Exxon spent millions of dollars researching the problem. It outfitted an oil tanker, the Esso Atlantic, with CO2 detectors to measure how fast the oceans could absorb excess carbon, and hired mathematicians to build sophisticated climate models. By 1982, they had concluded that even the company’s earlier estimates were probably too low. In a private corporate primer, they wrote that heading off global warming and “potentially catastrophic events” would “require major reductions in fossil fuel combustion.”
An investigation by the L.A. Times revealed that Exxon executives took these warnings seriously. Ken Croasdale, a senior researcher for the company’s Canadian subsidiary, led a team that investigated the positive and negative effects of warming on Exxon’s Arctic operations. In 1991, he found that greenhouse gases were rising due to the burning of fossil fuels. “Nobody disputes this fact,” he said. The following year, he wrote that “global warming can only help lower exploration and development costs” in the Beaufort Sea. Drilling season in the Arctic, he correctly predicted, would increase from two months to as many as five months. At the same time, he said, the rise in the sea level could threaten onshore infrastructure and create bigger waves that would damage offshore drilling structures. Thawing permafrost could make the earth buckle and slide under buildings and pipelines. As a result of these findings, Exxon and other major oil companies began laying plans to move into the Arctic, and started to build their new drilling platforms with higher decks, to compensate for the anticipated rises in sea level.
The implications of the exposés were startling. Not only did Exxon and other companies know that scientists like Hansen were right; they used his NASA climate models to figure out how low their drilling costs in the Arctic would eventually fall. Had Exxon and its peers passed on what they knew to the public, geological history would look very different today. The problem of climate change would not be solved, but the crisis would, most likely, now be receding. In 1989, an international ban on chlorine-containing man-made chemicals that had been eroding the earth’s ozone layer went into effect. Last month, researchers reported that the ozone layer was on track to fully heal by 2060. But that was a relatively easy fight, because the chemicals in question were not central to the world’s economy, and the manufacturers had readily available substitutes to sell. In the case of global warming, the culprit is fossil fuel, the most lucrative commodity on earth, and so the companies responsible took a different tack.
A document uncovered by the L.A. Times showed that, a month after Hansen’s testimony, in 1988, an unnamed Exxon “public affairs manager” issued an internal memo recommending that the company “emphasize the uncertainty” in the scientific data about climate change. Within a few years, Exxon, Chevron, Shell, Amoco, and others had joined the Global Climate Coalition, “to coordinate business participation in the international policy debate” on global warming. The G.C.C. coordinated with the National Coal Association and the American Petroleum Institute on a campaign, via letters and telephone calls, to prevent a tax on fossil fuels, and produced a video in which the agency insisted that more carbon dioxide would “end world hunger” by promoting plant growth. With such efforts, it ginned up opposition to the Kyoto Protocol, the first global initiative to address climate change.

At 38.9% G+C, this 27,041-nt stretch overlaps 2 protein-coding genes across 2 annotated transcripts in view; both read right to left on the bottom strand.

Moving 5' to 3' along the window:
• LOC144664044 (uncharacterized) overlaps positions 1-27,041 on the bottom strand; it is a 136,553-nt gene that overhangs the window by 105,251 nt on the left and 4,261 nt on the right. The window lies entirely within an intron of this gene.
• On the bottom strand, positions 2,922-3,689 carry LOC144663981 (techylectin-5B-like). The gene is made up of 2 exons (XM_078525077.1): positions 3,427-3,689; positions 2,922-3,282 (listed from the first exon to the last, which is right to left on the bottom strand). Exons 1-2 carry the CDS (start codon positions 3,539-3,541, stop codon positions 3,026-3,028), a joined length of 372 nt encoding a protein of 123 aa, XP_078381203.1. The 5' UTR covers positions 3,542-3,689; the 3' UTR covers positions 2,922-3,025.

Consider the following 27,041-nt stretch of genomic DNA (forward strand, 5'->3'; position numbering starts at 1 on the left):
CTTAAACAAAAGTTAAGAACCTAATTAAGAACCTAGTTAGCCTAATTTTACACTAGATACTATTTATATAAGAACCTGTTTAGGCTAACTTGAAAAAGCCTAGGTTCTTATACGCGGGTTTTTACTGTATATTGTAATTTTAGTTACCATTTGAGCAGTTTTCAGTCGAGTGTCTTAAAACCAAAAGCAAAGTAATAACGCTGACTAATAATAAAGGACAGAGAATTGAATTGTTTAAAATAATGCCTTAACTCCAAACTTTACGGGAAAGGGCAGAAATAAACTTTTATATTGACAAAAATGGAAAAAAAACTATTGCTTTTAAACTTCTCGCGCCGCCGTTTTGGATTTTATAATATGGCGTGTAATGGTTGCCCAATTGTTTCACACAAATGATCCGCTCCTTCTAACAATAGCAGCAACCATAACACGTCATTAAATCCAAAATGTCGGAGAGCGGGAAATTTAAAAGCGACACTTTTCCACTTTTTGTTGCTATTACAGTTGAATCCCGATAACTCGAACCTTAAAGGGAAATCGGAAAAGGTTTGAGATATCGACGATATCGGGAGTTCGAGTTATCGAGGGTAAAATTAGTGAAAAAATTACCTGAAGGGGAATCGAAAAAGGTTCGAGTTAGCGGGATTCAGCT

In October, 1997, two months before the Kyoto meeting, Lee Raymond, Exxon’s president and C.E.O., who had overseen the science department that in the nineteen-eighties produced the findings about climate change, gave a speech in Beijing to the World Petroleum Congress, in which he maintained that the earth was actually cooling. The idea that cutting fossil-fuel emissions could have an effect on the climate, he said, defied common sense. “It is highly unlikely that the temperature in the middle of the next century will be affected whether policies are enacted now, or twenty years from now,” he went on. Exxon’s own scientists had already shown each of these premises to be wrong.
On a December morning in 1997 at the Kyoto Convention Center, after a long night of negotiation, the developed nations reached a tentative accord on climate change. Exhausted delegates lay slumped on couches in the corridor, or on the floor in their suits, but most of them were grinning. Imperfect and limited though the agreement was, it seemed that momentum had gathered behind fighting climate change. But as I watched the delegates cheering and clapping, an American lobbyist, who had been coordinating much of the opposition to the accord, turned to me and said, “I can’t wait to get back to Washington, where we’ve got this under control.”
He was right. On January 29, 2001, nine days after George W. Bush was inaugurated, Lee Raymond visited his old friend Vice-President Dick Cheney, who had just stepped down as the C.E.O. of the oil-drilling giant Halliburton. Cheney helped persuade Bush to abandon his campaign promise to treat carbon dioxide as a pollutant. Within the year, Frank Luntz, a Republican consultant for Bush, had produced an internal memo that made a doctrine of the strategy that the G.C.C. had hit on a decade earlier. “Voters believe that there is no consensus about global warming within the scientific community,” Luntz wrote in the memo, which was obtained by the Environmental Working Group, a Washington-based organization. “Should the public come to believe that the scientific issues are settled, their views about global warming will change accordingly. Therefore, you need to continue to make the lack of scientific certainty a primary issue in the debate.”